In the workplace, it’s sometimes easy to spot the generational gaps that can occur when 20-somethings are mixed in with 30- and 40-somethings. It can be as subtle as an overheard conversation among senior managers about the “entitled” Millennial generation, or as in-your-face as high turnover rates for junior positions. Once companies face the facts – that Millennials are the future of our workplaces – how can those companies work alongside this restless, driven generation to ensure a mutual future success?
First things first, the Millennial generation as a whole doesn’t necessarily deserve the “entitled” label it has been stamped with (insert sweeping defense of entire generation of people here), yet it’s not so hard to see how others may get that feeling. The generation is full of go-getters and Type A strivers who have been raised to change the world, fix all of its problems and achieve excellence in everything they do. The pressure is on for them to reach their maximum potential. Because of this, one of the best moves companies are making to meet the needs of Millennials is to challenge them, give them the opportunity to prove what they can do and then acknowledge success where it is achieved. Millennials want opportunity, and while it must be worked for, it’s very important that it is obtainable.
Flexibility is another factor that can cause a divide in the workplace, but many companies have noticed and are taking huge measures to adjust their work culture for all employees. Most often, everyone works hard, they just work differently. Millennials typically believe in working smarter, instead of longer, and with less importance placed on where they’re working from. Work-life balance can be a struggle for everyone, so the move towards flexible work times, working from home, setting up virtual offices and providing more vacation days are all factors that benefit and unite employees across the board.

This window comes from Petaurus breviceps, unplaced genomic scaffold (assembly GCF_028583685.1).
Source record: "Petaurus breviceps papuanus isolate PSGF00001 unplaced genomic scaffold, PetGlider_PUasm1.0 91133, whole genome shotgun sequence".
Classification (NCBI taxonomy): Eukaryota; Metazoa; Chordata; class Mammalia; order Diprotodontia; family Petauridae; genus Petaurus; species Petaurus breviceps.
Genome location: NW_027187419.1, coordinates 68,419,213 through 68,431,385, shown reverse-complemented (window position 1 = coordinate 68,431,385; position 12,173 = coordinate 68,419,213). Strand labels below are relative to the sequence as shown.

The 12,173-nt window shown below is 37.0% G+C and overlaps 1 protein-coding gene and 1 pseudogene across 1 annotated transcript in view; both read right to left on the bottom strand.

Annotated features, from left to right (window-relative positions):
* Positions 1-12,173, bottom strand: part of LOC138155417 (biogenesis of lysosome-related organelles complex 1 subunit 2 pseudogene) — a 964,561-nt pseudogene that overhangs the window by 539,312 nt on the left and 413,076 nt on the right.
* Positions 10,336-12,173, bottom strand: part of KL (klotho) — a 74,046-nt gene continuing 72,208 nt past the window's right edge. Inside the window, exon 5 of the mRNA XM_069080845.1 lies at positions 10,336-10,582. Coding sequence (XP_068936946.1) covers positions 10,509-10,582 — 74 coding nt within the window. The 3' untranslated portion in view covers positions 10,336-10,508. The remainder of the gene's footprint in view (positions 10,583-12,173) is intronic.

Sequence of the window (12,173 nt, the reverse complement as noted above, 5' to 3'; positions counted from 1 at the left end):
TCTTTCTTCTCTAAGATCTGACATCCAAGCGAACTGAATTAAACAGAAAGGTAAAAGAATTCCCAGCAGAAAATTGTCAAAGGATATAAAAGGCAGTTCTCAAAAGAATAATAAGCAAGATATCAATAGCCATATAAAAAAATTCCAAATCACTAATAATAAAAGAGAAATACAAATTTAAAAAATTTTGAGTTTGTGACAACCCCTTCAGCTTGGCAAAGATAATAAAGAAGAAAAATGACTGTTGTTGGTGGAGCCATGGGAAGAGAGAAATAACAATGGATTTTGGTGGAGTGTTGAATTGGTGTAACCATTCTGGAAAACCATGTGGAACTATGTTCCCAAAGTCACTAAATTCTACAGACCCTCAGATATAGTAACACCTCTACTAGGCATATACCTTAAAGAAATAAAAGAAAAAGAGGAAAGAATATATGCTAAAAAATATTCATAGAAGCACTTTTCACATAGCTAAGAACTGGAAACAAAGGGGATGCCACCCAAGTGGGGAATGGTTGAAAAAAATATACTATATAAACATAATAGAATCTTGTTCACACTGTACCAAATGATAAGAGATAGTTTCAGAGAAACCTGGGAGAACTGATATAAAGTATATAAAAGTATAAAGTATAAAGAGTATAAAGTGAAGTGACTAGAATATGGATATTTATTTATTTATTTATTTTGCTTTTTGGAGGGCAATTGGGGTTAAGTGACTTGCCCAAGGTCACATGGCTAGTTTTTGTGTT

It’s also important that this tech-savvy generation be allowed to stay connected throughout the workday. This doesn’t mean they need to have their noses in their phones texting all the time, but they do need access to social media channels to feel comfortable and informed. Many are in the habit of getting news and even forming business relationships over Facebook and Twitter, which a few years ago were considered purely social. While there are still those companies that completely block social media sites, those who allow access have discovered higher productivity and happier employees.
As companies continue to move towards meeting Millennials in the middle, the future of work is taking shape. Have you experienced any work culture differences among generations? What do you think should be done to maximize productivity and achieve the highest quality of work life?
Geri Butner is a public relations professional, freelancer and social media guru in Boston. Connect with her @geributner.